New campaign to blow the whistle on racism, discrimination in Winnipeg sports
Anti-Racism in Sport Campaign launches year-long effort to research, educate public on barriers in sport
A team of athletes, coaches, sports administrators and others are tackling racism in sports in Winnipeg through a year-long research and public education campaign.
Immigration Partnership Winnipeg launched its Anti-Racism in Sport Campaign on Wednesday in Winnipeg with a one-hour virtual event hosted by former Winnipeg Blue Bombers centre Obby Khan.
The Ottawa-born lineman-turned-businessman, who is Muslim and of Pakistani descent, described his experience playing on three CFL teams as feeling like part of a family, but says playing high school and college sports "was a completely different picture."
That has to change, said Khan, and it starts with educators and parents setting good examples.
"Inaction in the face of racism and discrimination is enabling the problem. It's not enough to just not be racist. Not being racist is not the bar in which we measure ourselves," he said. "We need to stand up and say something if we see something racist happening, period."
Several Manitoba teams, mainly hockey clubs, have been pushed to change derogatory or racist team names in recent years amid a growing demand for an end to racism in sports.
The new campaign aims to address racism and eliminate barriers to participation in sport in several ways over the next year. That will include virtual presentations for middle school students, a public awareness campaign and the signing of an anti-racism in sport accord.
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Campaign research consultant Craig Brown said there's a lack of information right now on the experiences of Indigenous, Black and other racialized community groups in sport locally, including newcomers and religious minorities.
Brown and others will review research on anti-racism initiatives elsewhere, and conduct novel research of their own. Focus groups convening in the next few months with athletes, community members and sports stakeholders will probe the subtle and overt ways racism is perpetuated on Winnipeg's fields and courts, he said.
'Normalized to be excluded'
Knowledge keeper Clayton Sandy from Sioux Valley First Nation said things have come a long way since he was a boy. He grew up in the only First Nations family on Canadian Armed Forces base at Rivers, where his father served.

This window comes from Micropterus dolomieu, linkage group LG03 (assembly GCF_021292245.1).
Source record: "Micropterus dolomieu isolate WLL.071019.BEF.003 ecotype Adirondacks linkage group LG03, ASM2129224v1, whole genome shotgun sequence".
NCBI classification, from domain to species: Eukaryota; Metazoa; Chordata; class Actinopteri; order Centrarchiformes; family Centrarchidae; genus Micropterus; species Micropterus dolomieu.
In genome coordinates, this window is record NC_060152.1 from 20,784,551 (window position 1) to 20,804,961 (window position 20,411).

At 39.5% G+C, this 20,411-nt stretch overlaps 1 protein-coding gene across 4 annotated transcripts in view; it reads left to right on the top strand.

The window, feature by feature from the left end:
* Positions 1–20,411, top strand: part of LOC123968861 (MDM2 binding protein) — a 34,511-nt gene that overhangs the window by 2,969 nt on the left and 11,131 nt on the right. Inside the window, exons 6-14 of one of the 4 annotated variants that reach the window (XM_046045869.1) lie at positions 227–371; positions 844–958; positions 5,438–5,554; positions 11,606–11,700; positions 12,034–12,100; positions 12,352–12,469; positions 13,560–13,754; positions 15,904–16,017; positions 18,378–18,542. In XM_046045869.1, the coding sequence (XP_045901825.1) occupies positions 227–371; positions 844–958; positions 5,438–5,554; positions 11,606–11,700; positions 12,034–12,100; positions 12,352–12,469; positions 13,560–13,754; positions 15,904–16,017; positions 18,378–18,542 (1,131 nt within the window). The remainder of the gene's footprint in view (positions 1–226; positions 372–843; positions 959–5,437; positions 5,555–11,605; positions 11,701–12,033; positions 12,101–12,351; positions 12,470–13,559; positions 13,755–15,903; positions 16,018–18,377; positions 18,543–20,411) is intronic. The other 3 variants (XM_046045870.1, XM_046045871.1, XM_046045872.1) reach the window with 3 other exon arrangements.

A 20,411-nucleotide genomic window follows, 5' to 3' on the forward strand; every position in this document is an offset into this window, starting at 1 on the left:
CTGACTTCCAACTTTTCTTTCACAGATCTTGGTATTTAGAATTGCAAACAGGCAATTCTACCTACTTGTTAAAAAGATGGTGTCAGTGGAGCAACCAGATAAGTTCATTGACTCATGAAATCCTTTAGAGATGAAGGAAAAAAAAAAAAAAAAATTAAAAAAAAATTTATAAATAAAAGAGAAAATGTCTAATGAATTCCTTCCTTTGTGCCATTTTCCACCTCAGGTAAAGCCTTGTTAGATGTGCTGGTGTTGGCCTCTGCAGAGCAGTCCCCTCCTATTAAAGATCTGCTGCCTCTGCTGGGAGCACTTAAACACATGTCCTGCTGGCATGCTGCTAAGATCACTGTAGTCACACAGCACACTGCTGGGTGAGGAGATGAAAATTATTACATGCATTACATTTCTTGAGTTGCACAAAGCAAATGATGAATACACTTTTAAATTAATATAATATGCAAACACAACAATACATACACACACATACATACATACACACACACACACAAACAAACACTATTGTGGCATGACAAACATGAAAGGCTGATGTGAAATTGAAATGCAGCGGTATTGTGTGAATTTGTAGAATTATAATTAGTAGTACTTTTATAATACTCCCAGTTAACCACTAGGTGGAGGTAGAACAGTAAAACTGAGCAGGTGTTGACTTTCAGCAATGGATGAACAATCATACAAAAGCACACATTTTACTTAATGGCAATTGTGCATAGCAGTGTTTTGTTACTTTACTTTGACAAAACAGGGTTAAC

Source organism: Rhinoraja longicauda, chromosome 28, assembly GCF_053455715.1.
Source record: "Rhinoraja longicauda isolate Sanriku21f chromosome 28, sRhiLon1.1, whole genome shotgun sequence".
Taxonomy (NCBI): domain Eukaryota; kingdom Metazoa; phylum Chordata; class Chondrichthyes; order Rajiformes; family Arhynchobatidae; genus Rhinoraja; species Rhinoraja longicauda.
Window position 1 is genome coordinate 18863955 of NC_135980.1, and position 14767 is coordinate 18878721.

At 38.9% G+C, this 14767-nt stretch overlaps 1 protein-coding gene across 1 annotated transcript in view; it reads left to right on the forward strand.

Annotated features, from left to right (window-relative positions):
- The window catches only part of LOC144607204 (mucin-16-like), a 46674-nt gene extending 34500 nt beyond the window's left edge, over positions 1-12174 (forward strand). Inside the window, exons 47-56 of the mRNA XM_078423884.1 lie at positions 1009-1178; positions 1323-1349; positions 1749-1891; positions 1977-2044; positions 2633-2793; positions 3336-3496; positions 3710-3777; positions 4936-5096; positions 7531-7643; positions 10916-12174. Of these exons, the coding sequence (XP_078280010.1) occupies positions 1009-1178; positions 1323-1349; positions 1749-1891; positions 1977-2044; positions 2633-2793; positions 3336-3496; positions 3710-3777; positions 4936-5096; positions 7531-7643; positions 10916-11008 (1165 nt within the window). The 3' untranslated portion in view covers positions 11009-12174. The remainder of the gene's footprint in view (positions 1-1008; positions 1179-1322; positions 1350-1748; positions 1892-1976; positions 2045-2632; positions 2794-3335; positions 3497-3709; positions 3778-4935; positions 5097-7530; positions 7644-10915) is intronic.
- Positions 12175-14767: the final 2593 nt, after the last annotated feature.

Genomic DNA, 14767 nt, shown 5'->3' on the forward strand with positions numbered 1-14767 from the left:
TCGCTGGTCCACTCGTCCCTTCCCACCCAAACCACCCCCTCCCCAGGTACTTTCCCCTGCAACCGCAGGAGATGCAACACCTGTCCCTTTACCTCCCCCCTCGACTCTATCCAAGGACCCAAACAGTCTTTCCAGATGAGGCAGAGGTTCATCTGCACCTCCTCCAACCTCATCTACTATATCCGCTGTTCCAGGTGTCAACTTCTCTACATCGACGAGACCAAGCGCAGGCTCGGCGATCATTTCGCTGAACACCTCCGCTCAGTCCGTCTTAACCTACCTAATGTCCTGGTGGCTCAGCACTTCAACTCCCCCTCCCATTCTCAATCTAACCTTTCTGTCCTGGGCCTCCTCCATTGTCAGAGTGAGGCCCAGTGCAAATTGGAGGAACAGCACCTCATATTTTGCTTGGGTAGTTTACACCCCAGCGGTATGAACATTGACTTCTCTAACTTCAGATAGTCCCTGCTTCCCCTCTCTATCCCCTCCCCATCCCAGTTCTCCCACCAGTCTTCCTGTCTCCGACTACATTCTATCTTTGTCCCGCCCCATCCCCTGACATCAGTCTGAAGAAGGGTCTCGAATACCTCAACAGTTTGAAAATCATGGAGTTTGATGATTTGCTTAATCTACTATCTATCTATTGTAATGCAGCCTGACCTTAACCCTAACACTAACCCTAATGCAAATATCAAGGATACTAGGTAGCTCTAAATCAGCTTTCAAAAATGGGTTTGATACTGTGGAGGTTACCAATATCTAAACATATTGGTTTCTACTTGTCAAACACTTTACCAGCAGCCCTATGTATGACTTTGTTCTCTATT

He encountered barriers and racism trying to play sports through his youth as he moved to Dauphin.
"When I look back and think about being excluded from many different things living on the army base, it just seemed like an ongoing thing where I became normalized to being excluded," he said. "It just always seemed like it was an uphill battle."
That's improved over time, he said, and there's more diversity in sports than there was in his day. But Sandy's 13-year-old granddaughter has started to experience forms of discrimination on the ice in recent years, as the only girl on a boys' hockey team. He's also detected undercurrents of racism from the stands.
"It's sad to see that, but I think if we can work collectively together and all push in the same direction, try to educate as many people as we can about the issues that we grew up with … maybe people can open up their minds and take off their blinders."
The anti-racism campaign will also feature workshops on inclusion in sports, which will be offered in the fall to parents, players, referees, coaches, board members and others, said Daria Jorquera Palmer.
Palmer, campaign project manager with Immigration Partnership Winnipeg, said course materials will focus on training people how to identify and eliminate racism in sport.
The courses will be based on findings of the research team that will be shared widely, and an anti-racism accord will provide tools and resources for organizations participating in the campaign.
The workshops will also channel calls to action from the Truth and Reconciliation Commission — particularly calls 89 and 90, which deal with inclusion in sports — said Palmer, who adds sports have influenced every aspect of her life as a player and referee.
She hopes the initiative will encourage others to advocate for an end to racism in sport.
"I want to see all of the barriers removed for people to participate," she said. "I don't want anyone else to experience what I went through."
Sports Manitoba is one of the partners on the campaign and is prioritizing a focus on the ethical delivery of athletics in the province and developing education strategies long-term, said interim president and CEO Janet McMahon.
"We recognize sport is not an equal playing field and we're committed to engaging our sport and community partners in thoughtful and respectful reflection to develop inclusive policies and protocols in our province," McMahon said.
The campaign wraps in March 2022 and is funded by the federal department of Canadian heritage's anti-racism and action program.
For more stories about the experiences of Black Canadians — from anti-Black racism to success stories within the Black community — check out Being Black in Canada, a CBC project Black Canadians can be proud of. You can read more stories here.